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L. E. EDQVIST and A. M. LAMM

An adaptation of the technique described by Johansson (1969), whereby progesterone was measured by a rapid competitive protein binding technique, has been used to determine the progesterone levels in the peripheral plasma of the cow (Edqvist, Ekman, Gustafsson & Åström, 1970). The purpose of this paper is to report the usefulness of the same technique for the measurement of progesterone levels in the peripheral blood plasma of the sow during the oestrus cycle.

Two sows of the Swedish Landrace Breed, fed on a commercial pig diet with unlimited water supply, were used. Sexual receptivity was checked twice a day with a boar. The first day of receptivity was considered to be the first day of the oestrous cycle.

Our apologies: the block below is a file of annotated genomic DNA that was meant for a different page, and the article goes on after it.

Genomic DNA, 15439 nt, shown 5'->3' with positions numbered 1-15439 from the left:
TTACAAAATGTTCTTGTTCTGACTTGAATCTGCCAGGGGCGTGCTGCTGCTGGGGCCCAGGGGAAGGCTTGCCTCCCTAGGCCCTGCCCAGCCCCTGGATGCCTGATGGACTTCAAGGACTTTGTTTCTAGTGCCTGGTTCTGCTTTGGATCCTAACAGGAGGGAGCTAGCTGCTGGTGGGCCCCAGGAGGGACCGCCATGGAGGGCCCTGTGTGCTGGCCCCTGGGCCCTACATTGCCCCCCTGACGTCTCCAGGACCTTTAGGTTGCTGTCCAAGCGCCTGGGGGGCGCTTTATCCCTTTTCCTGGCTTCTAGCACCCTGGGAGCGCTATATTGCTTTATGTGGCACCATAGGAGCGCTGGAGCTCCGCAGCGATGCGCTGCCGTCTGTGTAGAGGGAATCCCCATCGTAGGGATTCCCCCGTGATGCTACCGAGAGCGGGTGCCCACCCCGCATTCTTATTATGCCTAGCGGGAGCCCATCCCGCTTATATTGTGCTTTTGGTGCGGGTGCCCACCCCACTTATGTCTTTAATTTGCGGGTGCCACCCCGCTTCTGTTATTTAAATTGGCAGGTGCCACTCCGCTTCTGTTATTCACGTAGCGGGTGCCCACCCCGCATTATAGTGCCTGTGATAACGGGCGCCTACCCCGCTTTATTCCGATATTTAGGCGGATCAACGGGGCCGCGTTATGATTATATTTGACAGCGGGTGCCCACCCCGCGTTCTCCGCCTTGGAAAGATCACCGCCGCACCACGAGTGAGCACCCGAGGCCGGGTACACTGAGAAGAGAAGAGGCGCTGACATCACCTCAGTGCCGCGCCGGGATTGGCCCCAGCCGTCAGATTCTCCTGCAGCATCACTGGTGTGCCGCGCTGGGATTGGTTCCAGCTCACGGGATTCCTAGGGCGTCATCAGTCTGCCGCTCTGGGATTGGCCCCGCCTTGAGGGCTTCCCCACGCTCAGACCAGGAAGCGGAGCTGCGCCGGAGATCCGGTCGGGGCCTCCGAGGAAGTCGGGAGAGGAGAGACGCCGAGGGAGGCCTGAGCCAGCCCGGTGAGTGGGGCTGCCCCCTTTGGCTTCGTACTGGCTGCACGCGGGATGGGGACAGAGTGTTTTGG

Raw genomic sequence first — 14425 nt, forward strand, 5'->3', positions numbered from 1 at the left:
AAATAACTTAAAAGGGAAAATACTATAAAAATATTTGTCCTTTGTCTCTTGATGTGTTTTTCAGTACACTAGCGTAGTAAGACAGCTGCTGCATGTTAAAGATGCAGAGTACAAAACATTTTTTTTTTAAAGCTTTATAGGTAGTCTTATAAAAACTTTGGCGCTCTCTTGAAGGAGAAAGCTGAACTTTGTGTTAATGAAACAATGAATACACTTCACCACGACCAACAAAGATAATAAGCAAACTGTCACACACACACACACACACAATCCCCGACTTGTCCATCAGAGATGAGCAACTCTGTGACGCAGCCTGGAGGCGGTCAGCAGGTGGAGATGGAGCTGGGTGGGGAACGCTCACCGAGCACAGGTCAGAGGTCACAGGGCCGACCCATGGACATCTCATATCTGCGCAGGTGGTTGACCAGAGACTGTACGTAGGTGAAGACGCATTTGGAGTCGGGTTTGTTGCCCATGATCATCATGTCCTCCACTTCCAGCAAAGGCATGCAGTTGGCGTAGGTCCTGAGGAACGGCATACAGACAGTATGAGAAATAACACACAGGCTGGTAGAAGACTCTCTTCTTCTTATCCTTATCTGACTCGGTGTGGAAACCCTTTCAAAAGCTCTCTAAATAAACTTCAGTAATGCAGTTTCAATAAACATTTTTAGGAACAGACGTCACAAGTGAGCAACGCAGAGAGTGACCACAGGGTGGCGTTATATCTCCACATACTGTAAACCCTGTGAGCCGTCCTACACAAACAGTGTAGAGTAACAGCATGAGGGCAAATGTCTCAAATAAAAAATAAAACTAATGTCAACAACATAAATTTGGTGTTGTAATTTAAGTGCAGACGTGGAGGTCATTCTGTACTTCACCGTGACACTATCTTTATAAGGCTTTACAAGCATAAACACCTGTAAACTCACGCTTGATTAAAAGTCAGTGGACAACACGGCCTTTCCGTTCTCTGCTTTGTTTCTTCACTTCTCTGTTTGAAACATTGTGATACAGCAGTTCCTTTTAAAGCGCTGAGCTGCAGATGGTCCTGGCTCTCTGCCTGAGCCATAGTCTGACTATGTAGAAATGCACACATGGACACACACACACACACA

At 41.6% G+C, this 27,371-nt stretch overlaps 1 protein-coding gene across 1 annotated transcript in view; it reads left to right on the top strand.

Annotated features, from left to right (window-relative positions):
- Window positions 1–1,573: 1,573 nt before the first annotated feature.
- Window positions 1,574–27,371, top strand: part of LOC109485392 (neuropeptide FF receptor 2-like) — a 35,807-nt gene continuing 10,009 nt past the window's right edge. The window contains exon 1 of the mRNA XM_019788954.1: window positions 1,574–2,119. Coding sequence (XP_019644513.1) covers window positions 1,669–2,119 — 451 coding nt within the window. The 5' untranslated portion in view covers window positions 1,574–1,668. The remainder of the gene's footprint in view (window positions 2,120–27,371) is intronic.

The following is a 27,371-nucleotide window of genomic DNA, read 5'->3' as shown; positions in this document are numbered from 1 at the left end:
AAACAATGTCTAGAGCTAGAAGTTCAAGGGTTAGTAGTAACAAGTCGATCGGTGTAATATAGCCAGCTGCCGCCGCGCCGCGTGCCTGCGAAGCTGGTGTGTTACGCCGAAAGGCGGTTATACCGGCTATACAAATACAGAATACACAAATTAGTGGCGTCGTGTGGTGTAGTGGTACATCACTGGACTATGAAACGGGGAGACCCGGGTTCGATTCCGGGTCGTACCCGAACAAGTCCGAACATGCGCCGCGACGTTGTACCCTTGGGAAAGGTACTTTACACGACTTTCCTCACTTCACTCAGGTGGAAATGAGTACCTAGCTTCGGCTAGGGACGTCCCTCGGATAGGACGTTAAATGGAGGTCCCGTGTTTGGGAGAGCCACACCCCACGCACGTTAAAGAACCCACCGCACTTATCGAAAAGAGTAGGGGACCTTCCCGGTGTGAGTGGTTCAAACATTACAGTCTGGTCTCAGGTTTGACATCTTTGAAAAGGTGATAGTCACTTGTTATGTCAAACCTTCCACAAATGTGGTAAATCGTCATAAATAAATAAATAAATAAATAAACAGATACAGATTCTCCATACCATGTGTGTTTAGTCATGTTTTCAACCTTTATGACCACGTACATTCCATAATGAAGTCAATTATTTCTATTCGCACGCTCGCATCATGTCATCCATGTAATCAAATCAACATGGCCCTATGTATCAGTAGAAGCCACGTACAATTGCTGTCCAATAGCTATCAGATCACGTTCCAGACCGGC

About 1 ml of blood was collected daily from an ear vein into

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E. Ropstad, M. Forsberg, J. E. Sire, H. Kindahl, T. Nilsen, Ø. Pedersen and L-E. Edqvist

Blood samples were collected from eleven 1.5 year old female reindeer three times a week from September 1992 until February 1993 and daily in October and November 1992. Blood samples were collected every third hour for a period of three weeks from two females that showed regular oestrous cycles. Plasma progesterone, oestradiol, LH and 15-ketodihydro-PGF were analysed to characterize variations in ovarian function. Reindeer are seasonally polyoestrous. Average duration of oestrous cycles was 19.4 days (range: 13–33 days). Short periods of high progesterone concentrations (4–8 days duration) occurred in five animals before the onset of regular oestrous cycles. The first regular cycle had a significantly longer luteal phase than did the following cycles. During luteolysis 15-ketodihydro-PGF was released in a pulsatile pattern. Maximal oestradiol concentrations preceded preovulatory LH peaks by about 3 h in the two frequently sampled animals. The duration of LH surges was 12 and 15 h, respectively.